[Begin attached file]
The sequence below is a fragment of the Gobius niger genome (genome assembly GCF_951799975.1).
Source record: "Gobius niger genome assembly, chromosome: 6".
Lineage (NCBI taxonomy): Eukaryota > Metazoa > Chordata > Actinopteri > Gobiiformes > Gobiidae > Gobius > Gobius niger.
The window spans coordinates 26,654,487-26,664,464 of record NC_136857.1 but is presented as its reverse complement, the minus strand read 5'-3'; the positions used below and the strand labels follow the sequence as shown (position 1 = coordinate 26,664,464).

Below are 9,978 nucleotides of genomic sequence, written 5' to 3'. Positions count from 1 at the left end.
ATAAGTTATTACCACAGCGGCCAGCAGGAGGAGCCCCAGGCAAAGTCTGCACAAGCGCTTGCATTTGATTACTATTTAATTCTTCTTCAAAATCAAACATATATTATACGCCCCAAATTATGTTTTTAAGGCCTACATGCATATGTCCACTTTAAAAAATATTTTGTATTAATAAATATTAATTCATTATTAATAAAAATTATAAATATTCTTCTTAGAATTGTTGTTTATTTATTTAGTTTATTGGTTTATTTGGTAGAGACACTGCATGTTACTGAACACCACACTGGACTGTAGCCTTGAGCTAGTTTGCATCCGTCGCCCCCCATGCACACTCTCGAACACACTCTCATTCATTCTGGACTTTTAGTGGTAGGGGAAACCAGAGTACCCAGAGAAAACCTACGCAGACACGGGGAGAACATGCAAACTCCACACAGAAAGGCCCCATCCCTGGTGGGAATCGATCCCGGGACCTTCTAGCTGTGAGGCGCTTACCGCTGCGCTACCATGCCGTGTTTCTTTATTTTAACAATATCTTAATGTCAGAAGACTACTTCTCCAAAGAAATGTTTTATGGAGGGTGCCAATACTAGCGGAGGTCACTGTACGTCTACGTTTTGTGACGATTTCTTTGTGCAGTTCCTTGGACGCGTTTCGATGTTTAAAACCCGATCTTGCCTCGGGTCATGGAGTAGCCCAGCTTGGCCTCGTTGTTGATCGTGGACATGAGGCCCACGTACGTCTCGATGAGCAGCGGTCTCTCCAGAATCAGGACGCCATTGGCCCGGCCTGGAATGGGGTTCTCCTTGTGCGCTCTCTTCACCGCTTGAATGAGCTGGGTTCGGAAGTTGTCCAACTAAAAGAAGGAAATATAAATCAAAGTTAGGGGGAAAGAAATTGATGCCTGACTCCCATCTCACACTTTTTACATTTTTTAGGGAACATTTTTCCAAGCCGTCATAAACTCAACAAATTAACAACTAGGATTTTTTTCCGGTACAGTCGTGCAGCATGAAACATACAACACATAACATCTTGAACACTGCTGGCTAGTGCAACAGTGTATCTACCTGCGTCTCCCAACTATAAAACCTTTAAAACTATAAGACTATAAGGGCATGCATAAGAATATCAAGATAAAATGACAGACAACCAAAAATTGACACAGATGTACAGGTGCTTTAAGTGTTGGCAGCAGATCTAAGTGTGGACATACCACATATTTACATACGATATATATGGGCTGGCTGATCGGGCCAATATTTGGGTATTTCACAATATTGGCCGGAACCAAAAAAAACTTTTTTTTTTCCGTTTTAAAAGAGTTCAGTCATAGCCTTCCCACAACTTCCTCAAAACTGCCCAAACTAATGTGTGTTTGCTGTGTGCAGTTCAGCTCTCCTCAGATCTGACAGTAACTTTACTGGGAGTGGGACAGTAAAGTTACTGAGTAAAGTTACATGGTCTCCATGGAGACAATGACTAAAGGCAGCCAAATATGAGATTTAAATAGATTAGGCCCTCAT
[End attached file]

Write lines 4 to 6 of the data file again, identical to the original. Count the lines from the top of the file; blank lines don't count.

The window spans coordinates 26,654,487-26,664,464 of record NC_136857.1 but is presented as its reverse complement, the minus strand read 5'-3'; the positions used below and the strand labels follow the sequence as shown (position 1 = coordinate 26,664,464).

Below are 9,978 nucleotides of genomic sequence, written 5' to 3'. Positions count from 1 at the left end.
ATAAGTTATTACCACAGCGGCCAGCAGGAGGAGCCCCAGGCAAAGTCTGCACAAGCGCTTGCATTTGATTACTATTTAATTCTTCTTCAAAATCAAACATATATTATACGCCCCAAATTATGTTTTTAAGGCCTACATGCATATGTCCACTTTAAAAAATATTTTGTATTAATAAATATTAATTCATTATTAATAAAAATTATAAATATTCTTCTTAGAATTGTTGTTTATTTATTTAGTTTATTGGTTTATTTGGTAGAGACACTGCATGTTACTGAACACCACACTGGACTGTAGCCTTGAGCTAGTTTGCATCCGTCGCCCCCCATGCACACTCTCGAACACACTCTCATTCATTCTGGACTTTTAGTGGTAGGGGAAACCAGAGTACCCAGAGAAAACCTACGCAGACACGGGGAGAACATGCAAACTCCACACAGAAAGGCCCCATCCCTGGTGGGAATCGATCCCGGGACCTTCTAGCTGTGAGGCGCTTACCGCTGCGCTACCATGCCGTGTTTCTTTATTTTAACAATATCTTAATGTCAGAAGACTACTTCTCCAAAGAAATGTTTTATGGAGGGTGCCAATACTAGCGGAGGTCACTGTACGTCTACGTTTTGTGACGATTTCTTTGTGCAGTTCCTTGGACGCGTTTCGATGTTTAAAACCCGATCTTGCCTCGGGTCATGGAGTAGCCCAGCTTGGCCTCGTTGTTGATCGTGGACATGAGGCCCACGTACGTCTCGATGAGCAGCGGTCTCTCCAGAATCAGGACGCCATTGGCCCGGCCTGGAATGGGGTTCTCCTTGTGCGCTCTCTTCACCGCTTGAATGAGCTGGGTTCGGAAGTTGTCCAACTAAAAGAAGGAAATATAAATCAAAGTTAGGGGGAAAGAAATTGATGCCTGACTCCCATCTCACACTTTTTACATTTTTTAGGGAACATTTTTCCAAGCCGTCATAAACTCAACAAATTAACAACTAGGATTTTTTTCCGGTACAGTCGTGCAGCATGAAACATACAACACATAACATCTTGAACACTGCTGGCTAGTGCAACAGTGTATCTACCTGCGTCTCCCAACTATAAAACCTTTAAAACTATAAGACTATAAGGGCATGCATAAGAATATCAAGATAAAATGACAGACAACCAAAAATTGACACAGATGTACAGGTGCTTTAAGTGTTGGCAGCAGATCTAAGTGTGGACATACCACATATTTACATACGATATATATGGGCTGGCTGATCGGGCCAATATTTGGGTATTTCACAATATTGGCCGGAACCAAAAAAAACTTTTTTTTTTCCGTTTTAAAAGAGTTCAGTCATAGCCTTCCCACAACTTCCTCAAAACTGCCCAAACTAATGTGTGTTTGCTGTGTGCAGTTCAGCTCTCCTCAGATCTGACAGTAACTTTACTGGGAGTGGGACAGTAAAGTTACTGAGTAAAGTTACATGGTCTCCATGGAGACAATGACTAAAGGCAGCCAAATATGAGATTTAAATAGATTAGGCCCTCAT